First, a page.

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Rape in ChicagoRace, Myth, and the Courts$
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Dawn Rae Flood

Print publication date: 2012

Print ISBN-13: 9780252036897

Published to Illinois Scholarship Online: April 2017

DOI: 10.5406/illinois/9780252036897.001.0001

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The Power of Racial Rape Myths after World War II

The Power of Racial Rape Myths after World War II

(p.48) 2. The Power of Racial Rape Myths after World War II
Rape in Chicago

Dawn Rae Flood

University of Illinois Press

This chapter reveals how African American men and their attorneys challenged assumptions about black criminality and forced urban authorities to confront these assumptions during the postwar years, when the civil rights movement expanded nationally. By World War II, instances of lynch mob violence had decreased significantly, but the specter of interracial sexual violence continued to govern trial proceedings, even outside the Jim Crow South. Many Americans continued to believe that black men were sexual predators and likely perpetrators of rape if accused, especially but not exclusively, by white women. Thus, these men specifically asserted that the trial system they faced in Chicago mirrored a Southern system of (in)justice that had not yet fully abandoned lynch-mob violence. Although they were not successful in gaining acquittals, their efforts expand current understandings of racial discrimination and re-imagine the geographic boundaries of the criminalized black male body.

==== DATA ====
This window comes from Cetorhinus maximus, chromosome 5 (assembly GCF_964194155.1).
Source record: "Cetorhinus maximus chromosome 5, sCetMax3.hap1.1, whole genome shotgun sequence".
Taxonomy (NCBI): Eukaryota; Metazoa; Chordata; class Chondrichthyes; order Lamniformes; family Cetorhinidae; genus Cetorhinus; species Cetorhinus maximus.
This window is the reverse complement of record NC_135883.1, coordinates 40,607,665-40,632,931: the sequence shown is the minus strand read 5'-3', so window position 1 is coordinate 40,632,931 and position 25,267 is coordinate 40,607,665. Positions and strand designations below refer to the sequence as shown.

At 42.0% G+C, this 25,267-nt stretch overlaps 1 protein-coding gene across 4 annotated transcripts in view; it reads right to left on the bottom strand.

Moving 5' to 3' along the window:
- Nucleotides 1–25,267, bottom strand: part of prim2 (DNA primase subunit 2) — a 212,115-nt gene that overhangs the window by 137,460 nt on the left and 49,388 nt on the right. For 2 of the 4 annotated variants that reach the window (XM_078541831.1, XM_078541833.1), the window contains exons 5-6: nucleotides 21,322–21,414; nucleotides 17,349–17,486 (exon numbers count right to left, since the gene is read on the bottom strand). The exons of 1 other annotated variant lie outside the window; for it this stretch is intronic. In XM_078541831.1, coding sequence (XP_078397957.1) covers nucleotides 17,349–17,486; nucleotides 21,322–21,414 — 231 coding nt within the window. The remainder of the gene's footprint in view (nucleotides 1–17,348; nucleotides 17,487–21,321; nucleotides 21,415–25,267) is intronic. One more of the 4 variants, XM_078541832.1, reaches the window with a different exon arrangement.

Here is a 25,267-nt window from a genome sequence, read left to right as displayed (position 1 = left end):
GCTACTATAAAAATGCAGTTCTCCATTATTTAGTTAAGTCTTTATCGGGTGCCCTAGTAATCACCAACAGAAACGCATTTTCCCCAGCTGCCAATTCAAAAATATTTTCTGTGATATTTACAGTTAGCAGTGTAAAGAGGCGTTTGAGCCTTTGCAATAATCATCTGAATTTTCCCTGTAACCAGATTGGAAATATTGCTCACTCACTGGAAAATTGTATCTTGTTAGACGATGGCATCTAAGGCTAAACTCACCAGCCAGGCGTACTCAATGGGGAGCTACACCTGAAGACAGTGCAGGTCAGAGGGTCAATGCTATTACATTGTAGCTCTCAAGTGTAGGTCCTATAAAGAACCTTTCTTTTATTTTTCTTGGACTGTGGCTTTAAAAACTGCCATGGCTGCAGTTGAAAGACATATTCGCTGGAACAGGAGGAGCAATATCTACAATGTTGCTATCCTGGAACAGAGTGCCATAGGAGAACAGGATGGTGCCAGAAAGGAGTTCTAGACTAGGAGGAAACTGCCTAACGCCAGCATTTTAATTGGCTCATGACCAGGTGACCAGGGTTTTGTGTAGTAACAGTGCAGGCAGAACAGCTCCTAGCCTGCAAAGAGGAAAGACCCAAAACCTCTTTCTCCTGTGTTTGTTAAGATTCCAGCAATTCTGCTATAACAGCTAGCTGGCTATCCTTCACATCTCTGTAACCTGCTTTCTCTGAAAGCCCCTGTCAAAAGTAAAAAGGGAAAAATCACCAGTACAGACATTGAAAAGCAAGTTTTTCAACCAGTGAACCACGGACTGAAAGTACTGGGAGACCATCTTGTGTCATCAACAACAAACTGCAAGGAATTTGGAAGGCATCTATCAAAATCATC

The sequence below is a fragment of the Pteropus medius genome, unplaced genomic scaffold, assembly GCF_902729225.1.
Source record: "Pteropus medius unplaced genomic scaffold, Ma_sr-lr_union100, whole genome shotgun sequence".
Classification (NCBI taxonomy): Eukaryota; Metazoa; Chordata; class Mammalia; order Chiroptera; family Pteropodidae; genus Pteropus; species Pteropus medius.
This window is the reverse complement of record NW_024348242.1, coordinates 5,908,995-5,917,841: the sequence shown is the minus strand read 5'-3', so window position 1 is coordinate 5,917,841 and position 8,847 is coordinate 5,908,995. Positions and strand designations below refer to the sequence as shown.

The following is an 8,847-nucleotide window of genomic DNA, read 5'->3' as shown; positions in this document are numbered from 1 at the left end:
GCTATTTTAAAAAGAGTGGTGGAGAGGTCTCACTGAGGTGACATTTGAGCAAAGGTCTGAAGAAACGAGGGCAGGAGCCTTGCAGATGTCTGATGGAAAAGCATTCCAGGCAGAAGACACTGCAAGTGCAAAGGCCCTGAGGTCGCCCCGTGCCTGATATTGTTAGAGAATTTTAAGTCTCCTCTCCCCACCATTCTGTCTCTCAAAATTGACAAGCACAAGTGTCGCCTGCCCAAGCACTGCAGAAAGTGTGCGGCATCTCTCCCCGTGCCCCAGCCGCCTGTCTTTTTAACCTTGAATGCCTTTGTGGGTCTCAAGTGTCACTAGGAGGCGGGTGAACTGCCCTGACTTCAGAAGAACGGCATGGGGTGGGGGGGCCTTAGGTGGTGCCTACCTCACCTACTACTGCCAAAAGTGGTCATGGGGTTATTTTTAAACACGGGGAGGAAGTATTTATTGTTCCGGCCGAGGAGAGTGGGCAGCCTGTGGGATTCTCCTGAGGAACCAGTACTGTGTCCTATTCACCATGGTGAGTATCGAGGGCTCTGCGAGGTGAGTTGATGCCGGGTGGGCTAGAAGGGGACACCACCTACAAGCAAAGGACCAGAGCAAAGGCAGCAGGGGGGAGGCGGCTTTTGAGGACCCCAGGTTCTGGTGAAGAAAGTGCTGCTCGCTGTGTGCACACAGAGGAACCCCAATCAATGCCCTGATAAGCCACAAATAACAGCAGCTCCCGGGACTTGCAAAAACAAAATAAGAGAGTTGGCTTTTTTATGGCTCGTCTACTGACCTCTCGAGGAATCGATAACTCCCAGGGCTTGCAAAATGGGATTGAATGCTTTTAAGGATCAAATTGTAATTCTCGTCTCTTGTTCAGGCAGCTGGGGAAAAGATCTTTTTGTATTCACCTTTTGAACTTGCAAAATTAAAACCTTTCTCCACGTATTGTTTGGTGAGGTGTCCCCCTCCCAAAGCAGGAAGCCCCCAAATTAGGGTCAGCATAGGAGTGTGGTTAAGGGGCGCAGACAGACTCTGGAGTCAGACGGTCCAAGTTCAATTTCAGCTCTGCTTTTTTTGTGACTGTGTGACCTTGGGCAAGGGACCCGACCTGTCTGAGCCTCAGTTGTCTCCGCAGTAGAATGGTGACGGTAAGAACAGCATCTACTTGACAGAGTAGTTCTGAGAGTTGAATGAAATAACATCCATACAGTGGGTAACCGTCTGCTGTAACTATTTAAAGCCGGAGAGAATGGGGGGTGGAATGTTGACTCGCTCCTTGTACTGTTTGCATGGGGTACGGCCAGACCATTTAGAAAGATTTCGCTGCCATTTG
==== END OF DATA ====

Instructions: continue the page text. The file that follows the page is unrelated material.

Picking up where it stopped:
Keywords:   postwar era, African American men, black criminality, trial proceedings, civil rights, interracial sexual violence, racial discrimination, sexual predator, lynch-mob violence, injustice

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